UK Prime Minister David Cameron said that with effect from 1 July, a new statutory duty will take effect that requires all public bodies to take steps to identify and tackle radicalisation.
The public bodies include schools, prisons and local councils, among others, Prime Minister David Cameron said in his speech in Parliament on 29 June.
"We must take on the radical narrative that is poisoning young minds. The people who do these things do it in the name of a twisted and perverted ideology which hijacks the Islamic faith and holds that mass murder and terror are not only acceptable but necessary."
Cameron said Britain must be stronger at "standing up for our values."
He said this is not a war between Islam and the West as the terror group Isis would want people to people.
"It is a generational struggle between a minority of extremists who want hatred to flourish, and the rest of us who want freedom to prosper. And together we will prevail."
Radicalisation at schools is grooming
The Times, in its front page on 30 June said that as part of the fight against extremism at home as well as abroad, guidance sent to primary and secondary school head teachers today (30 June) will tell them that radicalisation must be treated as a "safeguarding issue," according to a Whitehall source.
"This is grooming and should be death with the same way as child exploitation. The extremists use the internet to recruit young people and schools should be teaching about the dangers of that," the source said.
The Times said that employment checks are being devised to bar extremists from working with children.
The new Home Office 'Extremism Analysis Unit' will help to weed out extremists applying for a visa, it said.
The paper said that banning orders to outlaw extreme groups, the closure of premises used to host extremist meetings and stronger punishments for broadcasters who provide a platform for those who champion extremist arguments are all being prepared.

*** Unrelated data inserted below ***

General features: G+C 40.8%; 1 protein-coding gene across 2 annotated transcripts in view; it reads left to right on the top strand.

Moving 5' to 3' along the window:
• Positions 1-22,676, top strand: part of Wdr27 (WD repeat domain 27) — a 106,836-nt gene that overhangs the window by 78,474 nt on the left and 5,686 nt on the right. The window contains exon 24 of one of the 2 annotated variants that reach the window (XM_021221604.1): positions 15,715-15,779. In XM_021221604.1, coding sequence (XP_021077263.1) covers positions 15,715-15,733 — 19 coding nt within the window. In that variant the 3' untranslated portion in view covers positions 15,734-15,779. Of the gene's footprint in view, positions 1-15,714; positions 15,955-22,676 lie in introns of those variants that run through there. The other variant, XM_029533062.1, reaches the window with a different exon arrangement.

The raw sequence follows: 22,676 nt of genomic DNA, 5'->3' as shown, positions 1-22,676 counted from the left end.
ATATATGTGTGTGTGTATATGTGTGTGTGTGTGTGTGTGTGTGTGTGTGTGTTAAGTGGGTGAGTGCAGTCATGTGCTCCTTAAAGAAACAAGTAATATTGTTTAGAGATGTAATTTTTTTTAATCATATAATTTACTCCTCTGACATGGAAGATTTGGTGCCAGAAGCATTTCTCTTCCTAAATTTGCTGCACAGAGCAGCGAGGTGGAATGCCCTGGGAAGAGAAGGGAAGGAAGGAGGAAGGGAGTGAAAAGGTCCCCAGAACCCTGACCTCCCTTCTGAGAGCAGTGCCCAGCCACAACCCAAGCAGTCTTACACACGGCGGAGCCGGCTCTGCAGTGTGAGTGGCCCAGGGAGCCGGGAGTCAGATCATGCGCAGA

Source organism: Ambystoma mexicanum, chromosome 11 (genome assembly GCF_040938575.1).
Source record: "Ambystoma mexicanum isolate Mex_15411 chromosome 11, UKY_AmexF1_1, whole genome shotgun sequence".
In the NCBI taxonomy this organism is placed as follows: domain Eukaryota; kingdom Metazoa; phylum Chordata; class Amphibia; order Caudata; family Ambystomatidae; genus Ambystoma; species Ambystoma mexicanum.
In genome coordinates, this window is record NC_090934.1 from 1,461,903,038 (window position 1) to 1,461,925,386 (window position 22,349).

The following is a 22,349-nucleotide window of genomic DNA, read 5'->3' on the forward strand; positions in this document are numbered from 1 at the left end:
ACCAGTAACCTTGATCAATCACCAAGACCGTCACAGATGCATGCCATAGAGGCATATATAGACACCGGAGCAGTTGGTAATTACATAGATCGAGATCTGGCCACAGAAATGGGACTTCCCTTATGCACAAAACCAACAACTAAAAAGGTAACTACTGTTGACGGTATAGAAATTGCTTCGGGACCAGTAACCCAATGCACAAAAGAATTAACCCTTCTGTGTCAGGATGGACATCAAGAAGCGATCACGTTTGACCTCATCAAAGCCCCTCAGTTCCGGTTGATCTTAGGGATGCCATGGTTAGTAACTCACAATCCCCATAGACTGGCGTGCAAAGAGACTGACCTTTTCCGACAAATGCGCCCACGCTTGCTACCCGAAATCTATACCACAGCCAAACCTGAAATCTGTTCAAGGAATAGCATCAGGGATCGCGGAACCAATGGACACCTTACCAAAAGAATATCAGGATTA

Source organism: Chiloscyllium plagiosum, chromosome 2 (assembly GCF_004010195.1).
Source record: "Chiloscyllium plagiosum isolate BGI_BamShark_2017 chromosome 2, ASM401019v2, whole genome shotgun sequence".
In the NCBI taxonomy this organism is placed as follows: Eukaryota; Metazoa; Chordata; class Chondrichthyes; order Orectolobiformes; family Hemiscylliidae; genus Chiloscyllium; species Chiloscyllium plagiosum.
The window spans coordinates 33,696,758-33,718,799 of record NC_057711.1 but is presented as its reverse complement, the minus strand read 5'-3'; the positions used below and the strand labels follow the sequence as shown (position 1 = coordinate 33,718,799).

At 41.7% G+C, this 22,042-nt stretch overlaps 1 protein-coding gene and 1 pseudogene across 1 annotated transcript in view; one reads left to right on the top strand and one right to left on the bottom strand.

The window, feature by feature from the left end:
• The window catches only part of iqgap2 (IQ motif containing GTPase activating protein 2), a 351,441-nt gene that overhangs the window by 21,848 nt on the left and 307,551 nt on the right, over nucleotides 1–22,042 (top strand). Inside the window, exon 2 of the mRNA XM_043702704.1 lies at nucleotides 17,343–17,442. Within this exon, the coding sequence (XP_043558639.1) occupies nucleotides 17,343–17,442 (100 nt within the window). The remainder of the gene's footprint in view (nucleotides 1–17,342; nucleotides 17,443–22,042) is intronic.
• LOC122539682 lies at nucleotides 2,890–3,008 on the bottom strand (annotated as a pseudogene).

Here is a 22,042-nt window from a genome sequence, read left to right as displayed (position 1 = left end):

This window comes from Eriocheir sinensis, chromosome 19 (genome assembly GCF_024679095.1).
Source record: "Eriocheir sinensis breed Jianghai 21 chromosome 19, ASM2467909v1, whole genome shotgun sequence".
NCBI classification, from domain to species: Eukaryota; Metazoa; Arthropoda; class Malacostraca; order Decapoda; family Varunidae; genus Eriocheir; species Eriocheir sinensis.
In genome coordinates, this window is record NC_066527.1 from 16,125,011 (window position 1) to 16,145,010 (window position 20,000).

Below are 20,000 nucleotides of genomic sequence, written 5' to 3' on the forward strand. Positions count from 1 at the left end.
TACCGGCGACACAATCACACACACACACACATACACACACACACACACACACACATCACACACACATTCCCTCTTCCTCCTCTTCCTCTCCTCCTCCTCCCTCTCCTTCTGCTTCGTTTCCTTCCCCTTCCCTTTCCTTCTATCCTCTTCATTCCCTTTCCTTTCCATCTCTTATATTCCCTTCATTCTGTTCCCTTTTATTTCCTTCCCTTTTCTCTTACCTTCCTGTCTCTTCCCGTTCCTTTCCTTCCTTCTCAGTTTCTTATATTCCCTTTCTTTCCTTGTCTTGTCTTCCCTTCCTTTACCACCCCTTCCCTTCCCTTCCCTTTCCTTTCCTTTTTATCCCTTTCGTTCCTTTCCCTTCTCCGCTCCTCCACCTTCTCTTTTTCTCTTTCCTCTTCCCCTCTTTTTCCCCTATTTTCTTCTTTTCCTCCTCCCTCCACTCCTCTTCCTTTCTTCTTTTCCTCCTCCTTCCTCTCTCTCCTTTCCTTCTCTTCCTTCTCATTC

An investigation into the use of sharia is also being considered.
The paper also noted that Cameron appears to have reopened the debate over the UK's involvement in military action against Isis, following his statement that the terrorist group needed to be taken on in its strongholds.
Downing Street officials however told The Times that no military action would take place without the permission of parliament. The paper noted that the Conservative government is highly unlikely to hold a vote on military action without clear backing from the opposition Labour party.
In his speech in Parliament, Cameron said police and security services in the UK need to be given the tools needed to root out this terrorist threat.
"We have already increased funding for our police and intelligence services this year and legislated to give them stronger powers to seize passports and prevent travel."
Over the next two days, security forces and emergency services will conduct a major training exercise in London to test and refine the UK's preparedness for dealing with a serious terrorist attack.
In addition, Cameron said the UK also must step up its own efforts to support agencies tracking vital online communications and the government "will be bringing forward a draft Bill to achieve this."